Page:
Abstract Title:

Adjunctive Berberine Reduces Antipsychotic-Associated Weight Gain and Metabolic Syndrome in Patients with Schizophrenia: A Randomized Controlled Trial.

Abstract Source:

Psychiatry Clin Neurosci. 2021 Dec 21. Epub 2021 Dec 21. PMID: 34931749

Abstract Author(s):

Mei Yan Chan, Zongshi Qin, Sui-Cheung Man, Ming Lam, Wing Him Lai, Roger Man Kin Ng, Che Kin Lee, Tak Luen Wong, Edwin Ho Ming Lee, Hei Kiu Wong, Yibin Feng, Lanying Liu, Feng Han, Eric Yu Hai Chen, Zhang-Jin Zhang

Article Affiliation:

Mei Yan Chan


AIM: To evaluate the efficacy and safety of berberine as an adjuvant in treating antipsychotic-associated weight gain and metabolic syndrome (MetS).

METHODS: One hundred and thirteen participants with schizophrenia spectrum disorders who had developed MetS were recruited. They were randomly assigned to berberine (600 mg/day, n=58) or placebo (n=55) groups for 12 weeks. The primary outcome was the change from baseline to week 12 in net weight. Secondary outcomes included body mass index (BMI), waist circumference, serum glucose and lipid profiles, and the severity of psychotic symptoms.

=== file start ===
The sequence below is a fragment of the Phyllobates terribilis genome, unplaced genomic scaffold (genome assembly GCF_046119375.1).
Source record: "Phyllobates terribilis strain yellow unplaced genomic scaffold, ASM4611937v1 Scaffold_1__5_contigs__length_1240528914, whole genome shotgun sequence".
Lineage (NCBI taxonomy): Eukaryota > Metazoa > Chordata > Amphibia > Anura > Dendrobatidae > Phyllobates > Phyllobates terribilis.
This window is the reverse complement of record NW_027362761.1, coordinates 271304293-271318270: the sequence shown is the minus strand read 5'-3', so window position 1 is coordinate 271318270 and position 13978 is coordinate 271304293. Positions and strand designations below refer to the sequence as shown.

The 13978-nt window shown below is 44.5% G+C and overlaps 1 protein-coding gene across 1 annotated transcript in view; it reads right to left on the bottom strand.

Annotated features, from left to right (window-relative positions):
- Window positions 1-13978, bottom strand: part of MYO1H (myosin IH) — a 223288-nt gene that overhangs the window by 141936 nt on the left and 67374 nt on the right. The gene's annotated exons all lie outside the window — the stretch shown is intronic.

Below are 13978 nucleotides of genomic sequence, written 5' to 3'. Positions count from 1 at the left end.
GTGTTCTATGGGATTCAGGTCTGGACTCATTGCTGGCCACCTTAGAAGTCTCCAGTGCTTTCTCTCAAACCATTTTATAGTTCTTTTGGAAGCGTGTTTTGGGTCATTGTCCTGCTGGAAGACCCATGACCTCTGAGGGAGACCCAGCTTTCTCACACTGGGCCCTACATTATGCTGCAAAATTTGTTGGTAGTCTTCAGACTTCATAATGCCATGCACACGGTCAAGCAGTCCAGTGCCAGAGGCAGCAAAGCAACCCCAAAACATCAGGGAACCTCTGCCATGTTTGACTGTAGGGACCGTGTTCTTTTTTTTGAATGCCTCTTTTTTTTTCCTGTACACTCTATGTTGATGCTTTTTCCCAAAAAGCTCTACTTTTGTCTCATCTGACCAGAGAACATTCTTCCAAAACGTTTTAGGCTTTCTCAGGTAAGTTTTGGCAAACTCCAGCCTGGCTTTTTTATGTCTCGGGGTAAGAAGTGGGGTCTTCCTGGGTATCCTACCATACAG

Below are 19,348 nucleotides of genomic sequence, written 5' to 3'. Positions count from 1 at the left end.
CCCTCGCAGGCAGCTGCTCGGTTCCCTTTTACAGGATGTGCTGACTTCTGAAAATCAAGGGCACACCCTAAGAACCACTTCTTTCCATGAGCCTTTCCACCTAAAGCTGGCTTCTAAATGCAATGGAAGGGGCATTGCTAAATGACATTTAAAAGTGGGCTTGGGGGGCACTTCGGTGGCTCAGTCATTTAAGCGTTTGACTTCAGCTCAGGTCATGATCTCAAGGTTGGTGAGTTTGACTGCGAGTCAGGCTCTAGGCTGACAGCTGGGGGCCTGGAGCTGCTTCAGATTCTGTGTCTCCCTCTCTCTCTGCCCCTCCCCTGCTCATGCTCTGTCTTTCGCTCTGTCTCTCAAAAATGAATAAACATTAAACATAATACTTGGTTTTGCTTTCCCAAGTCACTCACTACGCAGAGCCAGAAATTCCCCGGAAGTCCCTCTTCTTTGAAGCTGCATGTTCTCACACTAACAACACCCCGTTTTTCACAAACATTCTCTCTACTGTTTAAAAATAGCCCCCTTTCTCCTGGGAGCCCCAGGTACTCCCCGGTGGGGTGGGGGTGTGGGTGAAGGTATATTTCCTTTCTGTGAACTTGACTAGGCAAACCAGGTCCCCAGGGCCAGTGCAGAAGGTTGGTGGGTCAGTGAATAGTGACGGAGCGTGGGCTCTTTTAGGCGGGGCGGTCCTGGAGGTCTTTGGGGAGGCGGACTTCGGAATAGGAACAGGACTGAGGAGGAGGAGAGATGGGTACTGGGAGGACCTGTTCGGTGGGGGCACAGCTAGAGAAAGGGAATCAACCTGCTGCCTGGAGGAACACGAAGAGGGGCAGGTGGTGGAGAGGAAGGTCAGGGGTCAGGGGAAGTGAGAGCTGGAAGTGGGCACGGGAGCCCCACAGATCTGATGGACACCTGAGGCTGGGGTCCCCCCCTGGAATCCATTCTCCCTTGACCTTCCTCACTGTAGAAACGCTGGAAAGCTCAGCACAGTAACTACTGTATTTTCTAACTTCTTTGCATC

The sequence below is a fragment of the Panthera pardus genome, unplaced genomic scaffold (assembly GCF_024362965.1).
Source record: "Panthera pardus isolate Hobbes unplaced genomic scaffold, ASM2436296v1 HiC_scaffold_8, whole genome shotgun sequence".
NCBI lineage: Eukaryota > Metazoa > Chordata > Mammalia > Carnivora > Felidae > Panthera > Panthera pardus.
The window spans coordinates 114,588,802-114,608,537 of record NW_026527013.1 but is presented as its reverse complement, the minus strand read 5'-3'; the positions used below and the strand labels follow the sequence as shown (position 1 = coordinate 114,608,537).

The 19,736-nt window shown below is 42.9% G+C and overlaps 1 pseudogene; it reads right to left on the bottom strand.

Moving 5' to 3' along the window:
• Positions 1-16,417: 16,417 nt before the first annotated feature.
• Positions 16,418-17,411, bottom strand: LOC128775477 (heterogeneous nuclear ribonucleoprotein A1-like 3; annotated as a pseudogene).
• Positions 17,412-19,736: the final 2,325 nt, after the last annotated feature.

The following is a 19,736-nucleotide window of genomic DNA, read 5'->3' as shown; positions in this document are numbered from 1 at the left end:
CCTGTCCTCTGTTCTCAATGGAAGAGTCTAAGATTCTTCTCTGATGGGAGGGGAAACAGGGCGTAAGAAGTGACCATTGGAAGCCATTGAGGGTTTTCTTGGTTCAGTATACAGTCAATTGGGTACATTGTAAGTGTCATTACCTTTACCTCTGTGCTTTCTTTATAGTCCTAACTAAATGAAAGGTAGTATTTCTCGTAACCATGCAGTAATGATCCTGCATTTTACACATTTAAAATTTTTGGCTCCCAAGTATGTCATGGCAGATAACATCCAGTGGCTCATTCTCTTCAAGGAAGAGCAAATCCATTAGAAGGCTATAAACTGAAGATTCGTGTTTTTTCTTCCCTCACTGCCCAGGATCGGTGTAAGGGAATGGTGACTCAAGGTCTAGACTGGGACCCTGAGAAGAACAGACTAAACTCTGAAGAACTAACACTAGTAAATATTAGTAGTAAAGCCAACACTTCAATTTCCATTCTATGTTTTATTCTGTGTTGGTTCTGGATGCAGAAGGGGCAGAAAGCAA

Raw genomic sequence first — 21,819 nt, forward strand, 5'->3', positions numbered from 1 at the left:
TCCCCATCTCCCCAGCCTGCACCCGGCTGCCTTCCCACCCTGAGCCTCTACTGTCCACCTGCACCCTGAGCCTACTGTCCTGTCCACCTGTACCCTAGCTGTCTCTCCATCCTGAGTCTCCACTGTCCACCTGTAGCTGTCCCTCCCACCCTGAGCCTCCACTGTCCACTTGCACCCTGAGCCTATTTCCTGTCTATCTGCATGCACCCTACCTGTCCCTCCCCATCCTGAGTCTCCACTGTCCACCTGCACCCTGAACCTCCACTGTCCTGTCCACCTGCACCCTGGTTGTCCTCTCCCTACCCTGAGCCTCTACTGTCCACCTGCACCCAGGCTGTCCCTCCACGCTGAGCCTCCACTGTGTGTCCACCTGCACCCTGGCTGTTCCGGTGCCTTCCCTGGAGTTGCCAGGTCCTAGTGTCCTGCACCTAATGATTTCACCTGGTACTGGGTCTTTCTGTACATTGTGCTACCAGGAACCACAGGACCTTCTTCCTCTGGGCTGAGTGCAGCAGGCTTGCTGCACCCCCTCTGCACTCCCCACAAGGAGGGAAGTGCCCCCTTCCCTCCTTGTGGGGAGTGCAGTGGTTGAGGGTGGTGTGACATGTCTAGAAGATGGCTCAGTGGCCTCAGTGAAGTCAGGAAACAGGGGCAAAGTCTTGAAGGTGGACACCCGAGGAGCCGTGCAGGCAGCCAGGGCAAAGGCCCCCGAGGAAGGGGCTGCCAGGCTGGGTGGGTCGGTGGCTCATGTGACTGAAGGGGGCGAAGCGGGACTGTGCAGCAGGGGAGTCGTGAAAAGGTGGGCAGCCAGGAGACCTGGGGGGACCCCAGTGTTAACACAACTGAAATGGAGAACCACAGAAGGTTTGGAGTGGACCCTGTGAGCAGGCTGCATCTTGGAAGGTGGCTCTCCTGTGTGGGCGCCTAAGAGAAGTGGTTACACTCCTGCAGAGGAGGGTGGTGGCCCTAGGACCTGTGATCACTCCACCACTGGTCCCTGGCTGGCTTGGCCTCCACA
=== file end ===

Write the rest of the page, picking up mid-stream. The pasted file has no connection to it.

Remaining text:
RESULTS: Compared with the placebo group, the berberine group showed a significantly greater reduction in weight gain at 9 weeks (mean difference [MD]=-0.75, 95% confidence interval [CI]: -1.42 to -0.07, P=0.031, d=0.41) and 12 weeks (MD=-1.08, 95% CI: -1.76 to -0.40, P=0.002, d=0.59). Patients who received berberine also showed statistically significant improvements in endpoint in BMI (MD=-0.41, 95% CI: -0.65 to -0.17, P=0.001, d=0.64), total cholesterol (MD=-0.58, 95% CI: -0.74 to -0.41, P<.001, d=1.31), low-density lipoprotein (MD=-0.52, 95% CI: -0.68 to -0.35, P<.001, d=1.19), and glycated hemoglobin (MD=-0.09, 95% CI: -0.18 to 0, P=0.05, d=0.37). Berberine was well tolerated without serious adverse events and aggravation of psychotic symptoms compared with placebo.

CONCLUSIONS: Findings suggest that berberine is effective in attenuating antipsychotic-associated weight gain and MetS. This article is protected by copyright. All rights reserved.

Study Type : Human Study

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Sayer Ji
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